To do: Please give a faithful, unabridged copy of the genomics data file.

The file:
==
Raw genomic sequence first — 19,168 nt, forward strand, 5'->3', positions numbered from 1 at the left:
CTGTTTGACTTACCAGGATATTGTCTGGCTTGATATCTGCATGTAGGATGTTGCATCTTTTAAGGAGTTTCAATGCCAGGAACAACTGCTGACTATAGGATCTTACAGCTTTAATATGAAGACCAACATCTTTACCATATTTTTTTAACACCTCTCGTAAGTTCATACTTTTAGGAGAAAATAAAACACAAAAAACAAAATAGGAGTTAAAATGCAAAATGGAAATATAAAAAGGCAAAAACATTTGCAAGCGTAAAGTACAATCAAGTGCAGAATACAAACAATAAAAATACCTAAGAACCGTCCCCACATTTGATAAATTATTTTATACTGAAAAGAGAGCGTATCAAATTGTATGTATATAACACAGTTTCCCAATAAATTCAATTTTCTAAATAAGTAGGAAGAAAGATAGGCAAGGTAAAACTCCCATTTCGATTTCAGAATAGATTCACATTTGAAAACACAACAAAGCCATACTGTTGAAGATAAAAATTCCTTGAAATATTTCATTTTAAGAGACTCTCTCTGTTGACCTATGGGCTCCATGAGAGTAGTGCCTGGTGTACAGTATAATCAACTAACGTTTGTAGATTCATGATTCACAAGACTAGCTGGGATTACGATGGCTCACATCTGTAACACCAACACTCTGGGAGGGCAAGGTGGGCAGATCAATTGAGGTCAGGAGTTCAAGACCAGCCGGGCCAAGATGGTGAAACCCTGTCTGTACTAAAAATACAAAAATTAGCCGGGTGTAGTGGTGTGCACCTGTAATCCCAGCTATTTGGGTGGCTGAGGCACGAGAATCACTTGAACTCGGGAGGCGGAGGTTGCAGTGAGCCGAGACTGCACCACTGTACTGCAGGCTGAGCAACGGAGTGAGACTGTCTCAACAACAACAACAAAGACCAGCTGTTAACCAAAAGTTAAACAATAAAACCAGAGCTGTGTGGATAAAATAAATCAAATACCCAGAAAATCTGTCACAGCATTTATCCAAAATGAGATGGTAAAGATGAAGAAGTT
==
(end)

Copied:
Raw genomic sequence first — 19,168 nt, forward strand, 5'->3', positions numbered from 1 at the left:
CTGTTTGACTTACCAGGATATTGTCTGGCTTGATATCTGCATGTAGGATGTTGCATCTTTTAAGGAGTTTCAATGCCAGGAACAACTGCTGACTATAGGATCTTACAGCTTTAATATGAAGACCAACATCTTTACCATATTTTTTTAACACCTCTCGTAAGTTCATACTTTTAGGAGAAAATAAAACACAAAAAACAAAATAGGAGTTAAAATGCAAAATGGAAATATAAAAAGGCAAAAACATTTGCAAGCGTAAAGTACAATCAAGTGCAGAATACAAACAATAAAAATACCTAAGAACCGTCCCCACATTTGATAAATTATTTTATACTGAAAAGAGAGCGTATCAAATTGTATGTATATAACACAGTTTCCCAATAAATTCAATTTTCTAAATAAGTAGGAAGAAAGATAGGCAAGGTAAAACTCCCATTTCGATTTCAGAATAGATTCACATTTGAAAACACAACAAAGCCATACTGTTGAAGATAAAAATTCCTTGAAATATTTCATTTTAAGAGACTCTCTCTGTTGACCTATGGGCTCCATGAGAGTAGTGCCTGGTGTACAGTATAATCAACTAACGTTTGTAGATTCATGATTCACAAGACTAGCTGGGATTACGATGGCTCACATCTGTAACACCAACACTCTGGGAGGGCAAGGTGGGCAGATCAATTGAGGTCAGGAGTTCAAGACCAGCCGGGCCAAGATGGTGAAACCCTGTCTGTACTAAAAATACAAAAATTAGCCGGGTGTAGTGGTGTGCACCTGTAATCCCAGCTATTTGGGTGGCTGAGGCACGAGAATCACTTGAACTCGGGAGGCGGAGGTTGCAGTGAGCCGAGACTGCACCACTGTACTGCAGGCTGAGCAACGGAGTGAGACTGTCTCAACAACAACAACAAAGACCAGCTGTTAACCAAAAGTTAAACAATAAAACCAGAGCTGTGTGGATAAAATAAATCAAATACCCAGAAAATCTGTCACAGCATTTATCCAAAATGAGATGGTAAAGATGAAGAAGTT